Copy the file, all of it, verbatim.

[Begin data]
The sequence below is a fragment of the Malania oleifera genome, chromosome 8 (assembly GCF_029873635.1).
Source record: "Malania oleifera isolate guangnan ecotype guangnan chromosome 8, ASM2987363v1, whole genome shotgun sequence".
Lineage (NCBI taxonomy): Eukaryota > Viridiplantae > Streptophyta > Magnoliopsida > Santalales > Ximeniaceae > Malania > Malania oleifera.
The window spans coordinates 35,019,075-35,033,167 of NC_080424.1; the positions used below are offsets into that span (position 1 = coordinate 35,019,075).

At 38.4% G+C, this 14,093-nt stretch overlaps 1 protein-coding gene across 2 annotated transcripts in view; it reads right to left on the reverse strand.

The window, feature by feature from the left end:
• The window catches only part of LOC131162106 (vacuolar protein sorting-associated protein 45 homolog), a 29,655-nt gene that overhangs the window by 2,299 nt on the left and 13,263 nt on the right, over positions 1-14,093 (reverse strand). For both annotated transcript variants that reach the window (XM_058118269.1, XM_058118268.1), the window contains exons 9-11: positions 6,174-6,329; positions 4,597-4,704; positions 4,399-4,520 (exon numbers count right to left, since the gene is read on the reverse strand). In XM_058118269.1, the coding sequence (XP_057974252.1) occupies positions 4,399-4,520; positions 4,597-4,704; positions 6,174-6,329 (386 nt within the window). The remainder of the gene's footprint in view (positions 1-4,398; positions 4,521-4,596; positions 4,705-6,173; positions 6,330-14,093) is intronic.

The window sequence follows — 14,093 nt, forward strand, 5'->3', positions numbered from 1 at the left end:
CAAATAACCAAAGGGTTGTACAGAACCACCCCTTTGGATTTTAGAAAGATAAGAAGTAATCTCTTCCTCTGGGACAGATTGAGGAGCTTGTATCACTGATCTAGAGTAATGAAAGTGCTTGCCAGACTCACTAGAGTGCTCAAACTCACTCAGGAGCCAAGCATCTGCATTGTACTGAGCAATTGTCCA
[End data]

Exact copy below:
The sequence below is a fragment of the Malania oleifera genome, chromosome 8 (assembly GCF_029873635.1).
Source record: "Malania oleifera isolate guangnan ecotype guangnan chromosome 8, ASM2987363v1, whole genome shotgun sequence".
Lineage (NCBI taxonomy): Eukaryota > Viridiplantae > Streptophyta > Magnoliopsida > Santalales > Ximeniaceae > Malania > Malania oleifera.
The window spans coordinates 35,019,075-35,033,167 of NC_080424.1; the positions used below are offsets into that span (position 1 = coordinate 35,019,075).

At 38.4% G+C, this 14,093-nt stretch overlaps 1 protein-coding gene across 2 annotated transcripts in view; it reads right to left on the reverse strand.

The window, feature by feature from the left end:
• The window catches only part of LOC131162106 (vacuolar protein sorting-associated protein 45 homolog), a 29,655-nt gene that overhangs the window by 2,299 nt on the left and 13,263 nt on the right, over positions 1-14,093 (reverse strand). For both annotated transcript variants that reach the window (XM_058118269.1, XM_058118268.1), the window contains exons 9-11: positions 6,174-6,329; positions 4,597-4,704; positions 4,399-4,520 (exon numbers count right to left, since the gene is read on the reverse strand). In XM_058118269.1, the coding sequence (XP_057974252.1) occupies positions 4,399-4,520; positions 4,597-4,704; positions 6,174-6,329 (386 nt within the window). The remainder of the gene's footprint in view (positions 1-4,398; positions 4,521-4,596; positions 4,705-6,173; positions 6,330-14,093) is intronic.

The window sequence follows — 14,093 nt, forward strand, 5'->3', positions numbered from 1 at the left end:
CAAATAACCAAAGGGTTGTACAGAACCACCCCTTTGGATTTTAGAAAGATAAGAAGTAATCTCTTCCTCTGGGACAGATTGAGGAGCTTGTATCACTGATCTAGAGTAATGAAAGTGCTTGCCAGACTCACTAGAGTGCTCAAACTCACTCAGGAGCCAAGCATCTGCATTGTACTGAGCAATTGTCCA